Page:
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Tuesday, August 7, 2012

Q&A: Rashida Jones and Will McCormack from Celeste and Jesse Forever

Posted By on Tue, Aug 7, 2012 at 12:30 PM

Rashida Jones as Celeste - PHOTO BY DAVID LANZENBERG, COURTESY OF SONY PICTURES CLASSICS
  • Photo by David Lanzenberg, Courtesy of Sony Pictures Classics
  • Rashida Jones as Celeste

In Celeste and Jesse Forever, Rashida Jones plays Celeste, a hard-working trend forecaster running her own media company. Her ex is Jesse, an underemployed graphic artist. Driven career woman and irresponsible man -- we've definitely seen that formula before. But Celeste and Jesse Forever, written by Jones and her good friend, actor Will McCormack, aims to subvert the typical romantic comedy rather than hit all the clichés. Celeste and Jesse continue to be best friends, hanging out every day, sharing inside jokes and goofy voices. When Jesse gets into another relationship, thankfully, Celeste doesn't end up on the couch with a tub of ice cream. She doesn't have to lose her job and become ridiculous -- the fate of many smart women in rom-coms. Instead, McCormack and Jones wrote Celeste as someone who thinks she can outsmart heartbreak.

click to enlarge celeste_jesse.jpg

Jones who stars on Parks and Recreation, and has been in a whole host of movies, including The Muppets and I Love You, Man, had the idea to write something exploring friendship and whether it's possible to keep the good parts of a relationship after a breakup. She and McCormack, who dated briefly years ago before deciding they were better off as friends, are now writing a screenplay of Jones' comic book, Frenemy of the State. They wrote Celeste and Jesse Forever in Jones' backyard, passing the laptop back and forth. They sat down with SF Weekly to talk about shifting the convention of romantic comedies, emotional greed, and how you can't be right and be happy.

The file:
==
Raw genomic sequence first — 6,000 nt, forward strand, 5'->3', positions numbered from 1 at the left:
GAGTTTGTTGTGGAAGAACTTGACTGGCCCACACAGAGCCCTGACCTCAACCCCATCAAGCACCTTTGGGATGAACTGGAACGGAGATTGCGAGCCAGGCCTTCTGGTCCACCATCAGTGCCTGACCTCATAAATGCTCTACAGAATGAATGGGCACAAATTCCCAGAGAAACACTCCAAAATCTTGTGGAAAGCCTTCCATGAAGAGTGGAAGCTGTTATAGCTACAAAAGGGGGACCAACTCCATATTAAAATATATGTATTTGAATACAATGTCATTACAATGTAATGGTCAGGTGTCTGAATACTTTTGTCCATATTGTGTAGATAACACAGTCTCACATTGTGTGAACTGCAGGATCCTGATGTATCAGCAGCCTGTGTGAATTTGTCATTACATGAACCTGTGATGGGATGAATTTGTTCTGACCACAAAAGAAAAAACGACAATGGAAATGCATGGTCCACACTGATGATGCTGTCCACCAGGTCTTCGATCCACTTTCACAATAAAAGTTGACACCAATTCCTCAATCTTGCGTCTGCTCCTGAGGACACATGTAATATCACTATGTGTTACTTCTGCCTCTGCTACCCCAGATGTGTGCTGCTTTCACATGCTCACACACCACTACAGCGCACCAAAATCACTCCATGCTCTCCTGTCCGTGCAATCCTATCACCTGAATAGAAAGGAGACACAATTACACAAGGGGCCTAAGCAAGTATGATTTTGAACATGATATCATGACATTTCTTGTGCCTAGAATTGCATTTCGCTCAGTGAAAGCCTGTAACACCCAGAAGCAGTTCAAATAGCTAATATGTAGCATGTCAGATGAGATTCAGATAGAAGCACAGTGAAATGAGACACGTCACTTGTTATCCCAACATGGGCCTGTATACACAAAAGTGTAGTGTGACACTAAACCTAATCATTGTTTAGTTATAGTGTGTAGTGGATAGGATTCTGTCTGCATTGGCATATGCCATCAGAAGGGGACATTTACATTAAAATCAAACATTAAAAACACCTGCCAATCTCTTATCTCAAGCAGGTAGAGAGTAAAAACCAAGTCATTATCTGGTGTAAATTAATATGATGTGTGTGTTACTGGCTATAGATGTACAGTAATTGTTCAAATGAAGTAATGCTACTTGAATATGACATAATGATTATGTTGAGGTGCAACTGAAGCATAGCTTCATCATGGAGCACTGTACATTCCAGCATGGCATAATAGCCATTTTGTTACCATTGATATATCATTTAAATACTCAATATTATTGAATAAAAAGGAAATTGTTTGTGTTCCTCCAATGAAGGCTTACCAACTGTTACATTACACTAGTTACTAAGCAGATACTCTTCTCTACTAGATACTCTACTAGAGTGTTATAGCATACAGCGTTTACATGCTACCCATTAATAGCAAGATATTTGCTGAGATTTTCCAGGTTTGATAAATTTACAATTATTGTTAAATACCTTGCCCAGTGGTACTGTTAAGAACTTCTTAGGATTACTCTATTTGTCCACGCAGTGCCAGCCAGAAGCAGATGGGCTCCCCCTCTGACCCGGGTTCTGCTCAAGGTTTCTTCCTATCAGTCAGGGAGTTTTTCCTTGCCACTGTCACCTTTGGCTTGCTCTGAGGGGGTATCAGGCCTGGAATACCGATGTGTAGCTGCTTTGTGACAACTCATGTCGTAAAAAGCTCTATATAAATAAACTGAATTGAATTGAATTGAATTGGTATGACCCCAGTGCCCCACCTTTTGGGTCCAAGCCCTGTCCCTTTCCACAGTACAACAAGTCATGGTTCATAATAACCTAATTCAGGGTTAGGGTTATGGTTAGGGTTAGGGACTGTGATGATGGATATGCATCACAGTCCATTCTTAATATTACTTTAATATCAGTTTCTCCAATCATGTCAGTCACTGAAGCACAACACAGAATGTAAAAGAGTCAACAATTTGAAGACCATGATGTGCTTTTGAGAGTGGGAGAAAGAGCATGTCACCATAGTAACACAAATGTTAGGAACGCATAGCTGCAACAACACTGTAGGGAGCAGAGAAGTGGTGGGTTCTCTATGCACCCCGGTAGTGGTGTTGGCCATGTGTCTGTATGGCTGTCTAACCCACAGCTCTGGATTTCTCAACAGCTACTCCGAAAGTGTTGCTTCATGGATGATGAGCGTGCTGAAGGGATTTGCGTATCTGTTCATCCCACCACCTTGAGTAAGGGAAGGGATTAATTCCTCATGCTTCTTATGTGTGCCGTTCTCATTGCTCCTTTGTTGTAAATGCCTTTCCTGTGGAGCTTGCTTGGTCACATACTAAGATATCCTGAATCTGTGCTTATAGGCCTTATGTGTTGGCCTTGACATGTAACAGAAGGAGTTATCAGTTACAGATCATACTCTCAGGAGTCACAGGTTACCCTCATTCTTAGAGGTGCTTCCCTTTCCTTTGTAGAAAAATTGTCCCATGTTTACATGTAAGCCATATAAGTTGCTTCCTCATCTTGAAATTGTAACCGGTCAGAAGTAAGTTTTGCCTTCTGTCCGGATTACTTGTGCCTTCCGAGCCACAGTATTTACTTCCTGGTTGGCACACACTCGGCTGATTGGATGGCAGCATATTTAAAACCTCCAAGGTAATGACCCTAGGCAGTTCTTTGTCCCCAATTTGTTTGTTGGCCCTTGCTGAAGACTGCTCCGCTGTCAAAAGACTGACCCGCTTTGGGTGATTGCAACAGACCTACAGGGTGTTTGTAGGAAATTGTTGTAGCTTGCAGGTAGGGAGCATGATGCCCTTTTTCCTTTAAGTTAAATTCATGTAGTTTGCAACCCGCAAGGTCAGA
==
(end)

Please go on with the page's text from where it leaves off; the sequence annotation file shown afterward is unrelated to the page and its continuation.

SFW: You say you wanted to flip the archetype of the romantic comedy. What's an example of doing that?

Jones: Starting with Celeste, she's this together businesswoman who's got it all made and in this seemingly perfect relationship. She doesn't just deal with a breakup or this little skip in her romantic life -- she's bombarded by life forcing her to change. She gets knocked down really, really far. I haven't seen a romantic comedy where you get to see a woman dissolve. So it starts off as this archetype, and then it moves. And the archetype of Celeste and Jesse seeming like this happy perfect couple and you're like, "Oh, that's so annoying. I know that couple and they're annoying. Oh wait, they're not together."

McCormack: And with Celeste we wanted her descent to be ugly. A lot of times in romantic comedies they're losing their minds, but they're still really adorable. You know, heartache is ugly and we wanted to be honest about that, so starting with that, that seemed like some sort of convention shift.

SFW: The tone of the movie seems tricky, going back and forth between funny and heartbreaking. Was that something you were trying for or just how it worked out?